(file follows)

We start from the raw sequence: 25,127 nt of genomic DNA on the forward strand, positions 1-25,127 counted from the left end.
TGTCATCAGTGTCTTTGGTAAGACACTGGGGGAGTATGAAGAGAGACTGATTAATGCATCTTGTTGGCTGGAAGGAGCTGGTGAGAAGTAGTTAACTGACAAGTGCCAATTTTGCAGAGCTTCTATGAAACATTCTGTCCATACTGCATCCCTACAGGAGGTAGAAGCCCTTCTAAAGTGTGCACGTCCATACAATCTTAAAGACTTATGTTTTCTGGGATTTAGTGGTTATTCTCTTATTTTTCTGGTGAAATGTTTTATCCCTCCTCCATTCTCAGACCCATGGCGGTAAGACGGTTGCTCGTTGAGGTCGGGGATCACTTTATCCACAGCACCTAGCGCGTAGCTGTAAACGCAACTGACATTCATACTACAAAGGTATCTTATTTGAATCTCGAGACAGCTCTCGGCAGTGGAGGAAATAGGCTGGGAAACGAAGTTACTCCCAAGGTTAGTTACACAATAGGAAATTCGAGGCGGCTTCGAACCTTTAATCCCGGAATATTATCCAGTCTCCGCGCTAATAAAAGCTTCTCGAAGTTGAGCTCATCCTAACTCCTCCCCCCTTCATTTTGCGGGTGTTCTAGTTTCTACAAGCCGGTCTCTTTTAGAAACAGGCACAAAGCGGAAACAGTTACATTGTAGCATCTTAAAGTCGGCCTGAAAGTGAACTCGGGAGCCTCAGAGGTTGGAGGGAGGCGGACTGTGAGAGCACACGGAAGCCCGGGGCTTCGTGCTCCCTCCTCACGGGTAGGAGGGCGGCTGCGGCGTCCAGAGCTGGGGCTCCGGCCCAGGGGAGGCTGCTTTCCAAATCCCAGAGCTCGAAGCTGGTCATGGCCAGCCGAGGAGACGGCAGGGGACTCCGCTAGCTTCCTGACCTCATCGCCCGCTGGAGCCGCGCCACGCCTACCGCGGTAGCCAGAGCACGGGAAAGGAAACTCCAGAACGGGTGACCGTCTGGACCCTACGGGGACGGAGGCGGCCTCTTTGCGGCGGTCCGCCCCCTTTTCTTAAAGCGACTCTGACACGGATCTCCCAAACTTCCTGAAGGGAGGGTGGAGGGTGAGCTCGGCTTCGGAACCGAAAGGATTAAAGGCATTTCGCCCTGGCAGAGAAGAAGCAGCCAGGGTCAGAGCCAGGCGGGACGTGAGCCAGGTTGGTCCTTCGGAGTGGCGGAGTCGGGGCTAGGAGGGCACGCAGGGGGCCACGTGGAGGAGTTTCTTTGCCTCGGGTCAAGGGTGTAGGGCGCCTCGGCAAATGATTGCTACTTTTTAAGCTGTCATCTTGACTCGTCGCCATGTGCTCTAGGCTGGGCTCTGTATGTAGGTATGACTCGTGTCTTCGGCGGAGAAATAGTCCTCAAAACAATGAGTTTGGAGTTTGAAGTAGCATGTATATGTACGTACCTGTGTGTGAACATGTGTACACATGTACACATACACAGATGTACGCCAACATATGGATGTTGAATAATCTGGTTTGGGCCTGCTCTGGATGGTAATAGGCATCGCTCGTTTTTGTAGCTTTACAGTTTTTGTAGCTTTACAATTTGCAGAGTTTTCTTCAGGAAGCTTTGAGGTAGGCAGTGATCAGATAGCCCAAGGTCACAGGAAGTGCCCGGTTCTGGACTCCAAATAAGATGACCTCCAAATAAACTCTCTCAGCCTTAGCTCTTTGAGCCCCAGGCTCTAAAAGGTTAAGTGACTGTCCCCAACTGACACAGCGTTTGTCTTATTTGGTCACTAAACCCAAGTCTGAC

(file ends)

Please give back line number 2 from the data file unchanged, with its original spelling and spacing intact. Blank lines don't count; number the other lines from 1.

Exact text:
TGTCATCAGTGTCTTTGGTAAGACACTGGGGGAGTATGAAGAGAGACTGATTAATGCATCTTGTTGGCTGGAAGGAGCTGGTGAGAAGTAGTTAACTGACAAGTGCCAATTTTGCAGAGCTTCTATGAAACATTCTGTCCATACTGCATCCCTACAGGAGGTAGAAGCCCTTCTAAAGTGTGCACGTCCATACAATCTTAAAGACTTATGTTTTCTGGGATTTAGTGGTTATTCTCTTATTTTTCTGGTGAAATGTTTTATCCCTCCTCCATTCTCAGACCCATGGCGGTAAGACGGTTGCTCGTTGAGGTCGGGGATCACTTTATCCACAGCACCTAGCGCGTAGCTGTAAACGCAACTGACATTCATACTACAAAGGTATCTTATTTGAATCTCGAGACAGCTCTCGGCAGTGGAGGAAATAGGCTGGGAAACGAAGTTACTCCCAAGGTTAGTTACACAATAGGAAATTCGAGGCGGCTTCGAACCTTTAATCCCGGAATATTATCCAGTCTCCGCGCTAATAAAAGCTTCTCGAAGTTGAGCTCATCCTAACTCCTCCCCCCTTCATTTTGCGGGTGTTCTAGTTTCTACAAGCCGGTCTCTTTTAGAAACAGGCACAAAGCGGAAACAGTTACATTGTAGCATCTTAAAGTCGGCCTGAAAGTGAACTCGGGAGCCTCAGAGGTTGGAGGGAGGCGGACTGTGAGAGCACACGGAAGCCCGGGGCTTCGTGCTCCCTCCTCACGGGTAGGAGGGCGGCTGCGGCGTCCAGAGCTGGGGCTCCGGCCCAGGGGAGGCTGCTTTCCAAATCCCAGAGCTCGAAGCTGGTCATGGCCAGCCGAGGAGACGGCAGGGGACTCCGCTAGCTTCCTGACCTCATCGCCCGCTGGAGCCGCGCCACGCCTACCGCGGTAGCCAGAGCACGGGAAAGGAAACTCCAGAACGGGTGACCGTCTGGACCCTACGGGGACGGAGGCGGCCTCTTTGCGGCGGTCCGCCCCCTTTTCTTAAAGCGACTCTGACACGGATCTCCCAAACTTCCTGAAGGGAGGGTGGAGGGTGAGCTCGGCTTCGGAACCGAAAGGATTAAAGGCATTTCGCCCTGGCAGAGAAGAAGCAGCCAGGGTCAGAGCCAGGCGGGACGTGAGCCAGGTTGGTCCTTCGGAGTGGCGGAGTCGGGGCTAGGAGGGCACGCAGGGGGCCACGTGGAGGAGTTTCTTTGCCTCGGGTCAAGGGTGTAGGGCGCCTCGGCAAATGATTGCTACTTTTTAAGCTGTCATCTTGACTCGTCGCCATGTGCTCTAGGCTGGGCTCTGTATGTAGGTATGACTCGTGTCTTCGGCGGAGAAATAGTCCTCAAAACAATGAGTTTGGAGTTTGAAGTAGCATGTATATGTACGTACCTGTGTGTGAACATGTGTACACATGTACACATACACAGATGTACGCCAACATATGGATGTTGAATAATCTGGTTTGGGCCTGCTCTGGATGGTAATAGGCATCGCTCGTTTTTGTAGCTTTACAGTTTTTGTAGCTTTACAATTTGCAGAGTTTTCTTCAGGAAGCTTTGAGGTAGGCAGTGATCAGATAGCCCAAGGTCACAGGAAGTGCCCGGTTCTGGACTCCAAATAAGATGACCTCCAAATAAACTCTCTCAGCCTTAGCTCTTTGAGCCCCAGGCTCTAAAAGGTTAAGTGACTGTCCCCAACTGACACAGCGTTTGTCTTATTTGGTCACTAAACCCAAGTCTGAC